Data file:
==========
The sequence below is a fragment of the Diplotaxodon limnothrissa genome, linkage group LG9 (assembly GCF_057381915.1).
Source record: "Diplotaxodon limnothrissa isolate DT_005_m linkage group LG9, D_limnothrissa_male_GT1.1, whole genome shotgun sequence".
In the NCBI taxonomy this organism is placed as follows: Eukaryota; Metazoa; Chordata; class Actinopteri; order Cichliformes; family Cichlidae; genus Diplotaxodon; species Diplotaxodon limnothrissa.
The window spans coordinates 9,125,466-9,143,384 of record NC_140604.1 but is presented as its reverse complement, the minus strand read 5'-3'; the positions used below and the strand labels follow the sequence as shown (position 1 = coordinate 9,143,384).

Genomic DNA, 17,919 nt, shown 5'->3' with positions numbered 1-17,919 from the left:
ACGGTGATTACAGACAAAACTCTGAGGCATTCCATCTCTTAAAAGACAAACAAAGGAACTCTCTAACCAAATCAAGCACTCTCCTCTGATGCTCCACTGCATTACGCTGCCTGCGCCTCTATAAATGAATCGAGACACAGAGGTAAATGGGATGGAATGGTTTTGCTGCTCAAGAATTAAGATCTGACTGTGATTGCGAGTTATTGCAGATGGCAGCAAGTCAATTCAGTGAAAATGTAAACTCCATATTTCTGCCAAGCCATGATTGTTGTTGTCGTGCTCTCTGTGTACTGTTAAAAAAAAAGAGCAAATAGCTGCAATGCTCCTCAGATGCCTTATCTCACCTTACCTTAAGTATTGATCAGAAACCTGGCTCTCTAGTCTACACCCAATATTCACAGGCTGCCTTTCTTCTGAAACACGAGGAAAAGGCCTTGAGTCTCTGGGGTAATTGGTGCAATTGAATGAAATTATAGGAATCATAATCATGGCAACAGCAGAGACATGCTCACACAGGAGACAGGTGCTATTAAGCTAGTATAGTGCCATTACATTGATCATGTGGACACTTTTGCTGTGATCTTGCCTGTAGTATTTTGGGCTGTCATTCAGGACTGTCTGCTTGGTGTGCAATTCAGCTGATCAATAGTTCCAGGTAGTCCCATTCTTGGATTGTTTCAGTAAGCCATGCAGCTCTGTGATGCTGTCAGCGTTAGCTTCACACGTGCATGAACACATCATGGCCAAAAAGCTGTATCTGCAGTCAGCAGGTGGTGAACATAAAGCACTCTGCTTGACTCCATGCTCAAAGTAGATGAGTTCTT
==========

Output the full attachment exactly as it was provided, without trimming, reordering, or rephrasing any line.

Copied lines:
The sequence below is a fragment of the Diplotaxodon limnothrissa genome, linkage group LG9 (assembly GCF_057381915.1).
Source record: "Diplotaxodon limnothrissa isolate DT_005_m linkage group LG9, D_limnothrissa_male_GT1.1, whole genome shotgun sequence".
In the NCBI taxonomy this organism is placed as follows: Eukaryota; Metazoa; Chordata; class Actinopteri; order Cichliformes; family Cichlidae; genus Diplotaxodon; species Diplotaxodon limnothrissa.
The window spans coordinates 9,125,466-9,143,384 of record NC_140604.1 but is presented as its reverse complement, the minus strand read 5'-3'; the positions used below and the strand labels follow the sequence as shown (position 1 = coordinate 9,143,384).

Genomic DNA, 17,919 nt, shown 5'->3' with positions numbered 1-17,919 from the left:
ACGGTGATTACAGACAAAACTCTGAGGCATTCCATCTCTTAAAAGACAAACAAAGGAACTCTCTAACCAAATCAAGCACTCTCCTCTGATGCTCCACTGCATTACGCTGCCTGCGCCTCTATAAATGAATCGAGACACAGAGGTAAATGGGATGGAATGGTTTTGCTGCTCAAGAATTAAGATCTGACTGTGATTGCGAGTTATTGCAGATGGCAGCAAGTCAATTCAGTGAAAATGTAAACTCCATATTTCTGCCAAGCCATGATTGTTGTTGTCGTGCTCTCTGTGTACTGTTAAAAAAAAAGAGCAAATAGCTGCAATGCTCCTCAGATGCCTTATCTCACCTTACCTTAAGTATTGATCAGAAACCTGGCTCTCTAGTCTACACCCAATATTCACAGGCTGCCTTTCTTCTGAAACACGAGGAAAAGGCCTTGAGTCTCTGGGGTAATTGGTGCAATTGAATGAAATTATAGGAATCATAATCATGGCAACAGCAGAGACATGCTCACACAGGAGACAGGTGCTATTAAGCTAGTATAGTGCCATTACATTGATCATGTGGACACTTTTGCTGTGATCTTGCCTGTAGTATTTTGGGCTGTCATTCAGGACTGTCTGCTTGGTGTGCAATTCAGCTGATCAATAGTTCCAGGTAGTCCCATTCTTGGATTGTTTCAGTAAGCCATGCAGCTCTGTGATGCTGTCAGCGTTAGCTTCACACGTGCATGAACACATCATGGCCAAAAAGCTGTATCTGCAGTCAGCAGGTGGTGAACATAAAGCACTCTGCTTGACTCCATGCTCAAAGTAGATGAGTTCTT